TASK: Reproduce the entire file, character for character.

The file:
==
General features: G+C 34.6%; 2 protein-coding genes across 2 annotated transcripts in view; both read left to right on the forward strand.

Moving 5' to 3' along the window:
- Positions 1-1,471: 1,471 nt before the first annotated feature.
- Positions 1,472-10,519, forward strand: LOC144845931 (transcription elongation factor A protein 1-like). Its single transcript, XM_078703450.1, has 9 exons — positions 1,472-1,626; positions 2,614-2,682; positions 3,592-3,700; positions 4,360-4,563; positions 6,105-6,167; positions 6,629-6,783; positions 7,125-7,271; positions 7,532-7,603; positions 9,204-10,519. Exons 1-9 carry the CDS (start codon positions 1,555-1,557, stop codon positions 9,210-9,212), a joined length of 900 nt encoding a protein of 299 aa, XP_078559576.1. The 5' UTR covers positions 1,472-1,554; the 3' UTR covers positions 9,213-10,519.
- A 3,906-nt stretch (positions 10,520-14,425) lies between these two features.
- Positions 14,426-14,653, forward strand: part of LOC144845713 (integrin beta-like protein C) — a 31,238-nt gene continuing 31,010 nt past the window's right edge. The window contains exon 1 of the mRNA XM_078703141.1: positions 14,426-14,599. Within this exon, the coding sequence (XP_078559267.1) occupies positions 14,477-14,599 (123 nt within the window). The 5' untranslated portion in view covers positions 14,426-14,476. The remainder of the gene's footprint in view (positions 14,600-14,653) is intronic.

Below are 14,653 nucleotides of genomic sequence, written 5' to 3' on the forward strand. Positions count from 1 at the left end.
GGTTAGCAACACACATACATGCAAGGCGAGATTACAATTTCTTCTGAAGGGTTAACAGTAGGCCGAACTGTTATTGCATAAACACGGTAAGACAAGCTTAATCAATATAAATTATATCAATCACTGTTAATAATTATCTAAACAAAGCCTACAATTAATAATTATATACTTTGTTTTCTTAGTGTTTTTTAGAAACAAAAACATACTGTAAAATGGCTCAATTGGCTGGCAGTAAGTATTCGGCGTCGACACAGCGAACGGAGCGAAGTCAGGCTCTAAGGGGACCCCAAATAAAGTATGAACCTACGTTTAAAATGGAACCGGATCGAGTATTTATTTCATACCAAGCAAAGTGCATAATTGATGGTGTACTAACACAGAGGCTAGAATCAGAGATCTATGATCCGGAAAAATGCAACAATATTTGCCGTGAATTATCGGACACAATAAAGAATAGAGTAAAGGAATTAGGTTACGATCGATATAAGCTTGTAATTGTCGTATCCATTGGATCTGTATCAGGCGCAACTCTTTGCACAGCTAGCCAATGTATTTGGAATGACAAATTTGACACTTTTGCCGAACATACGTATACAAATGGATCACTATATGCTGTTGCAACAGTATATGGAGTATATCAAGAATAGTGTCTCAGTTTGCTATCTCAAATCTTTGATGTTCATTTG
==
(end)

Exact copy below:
General features: G+C 34.6%; 2 protein-coding genes across 2 annotated transcripts in view; both read left to right on the forward strand.

Moving 5' to 3' along the window:
- Positions 1-1,471: 1,471 nt before the first annotated feature.
- Positions 1,472-10,519, forward strand: LOC144845931 (transcription elongation factor A protein 1-like). Its single transcript, XM_078703450.1, has 9 exons — positions 1,472-1,626; positions 2,614-2,682; positions 3,592-3,700; positions 4,360-4,563; positions 6,105-6,167; positions 6,629-6,783; positions 7,125-7,271; positions 7,532-7,603; positions 9,204-10,519. Exons 1-9 carry the CDS (start codon positions 1,555-1,557, stop codon positions 9,210-9,212), a joined length of 900 nt encoding a protein of 299 aa, XP_078559576.1. The 5' UTR covers positions 1,472-1,554; the 3' UTR covers positions 9,213-10,519.
- A 3,906-nt stretch (positions 10,520-14,425) lies between these two features.
- Positions 14,426-14,653, forward strand: part of LOC144845713 (integrin beta-like protein C) — a 31,238-nt gene continuing 31,010 nt past the window's right edge. The window contains exon 1 of the mRNA XM_078703141.1: positions 14,426-14,599. Within this exon, the coding sequence (XP_078559267.1) occupies positions 14,477-14,599 (123 nt within the window). The 5' untranslated portion in view covers positions 14,426-14,476. The remainder of the gene's footprint in view (positions 14,600-14,653) is intronic.

Below are 14,653 nucleotides of genomic sequence, written 5' to 3' on the forward strand. Positions count from 1 at the left end.
GGTTAGCAACACACATACATGCAAGGCGAGATTACAATTTCTTCTGAAGGGTTAACAGTAGGCCGAACTGTTATTGCATAAACACGGTAAGACAAGCTTAATCAATATAAATTATATCAATCACTGTTAATAATTATCTAAACAAAGCCTACAATTAATAATTATATACTTTGTTTTCTTAGTGTTTTTTAGAAACAAAAACATACTGTAAAATGGCTCAATTGGCTGGCAGTAAGTATTCGGCGTCGACACAGCGAACGGAGCGAAGTCAGGCTCTAAGGGGACCCCAAATAAAGTATGAACCTACGTTTAAAATGGAACCGGATCGAGTATTTATTTCATACCAAGCAAAGTGCATAATTGATGGTGTACTAACACAGAGGCTAGAATCAGAGATCTATGATCCGGAAAAATGCAACAATATTTGCCGTGAATTATCGGACACAATAAAGAATAGAGTAAAGGAATTAGGTTACGATCGATATAAGCTTGTAATTGTCGTATCCATTGGATCTGTATCAGGCGCAACTCTTTGCACAGCTAGCCAATGTATTTGGAATGACAAATTTGACACTTTTGCCGAACATACGTATACAAATGGATCACTATATGCTGTTGCAACAGTATATGGAGTATATCAAGAATAGTGTCTCAGTTTGCTATCTCAAATCTTTGATGTTCATTTG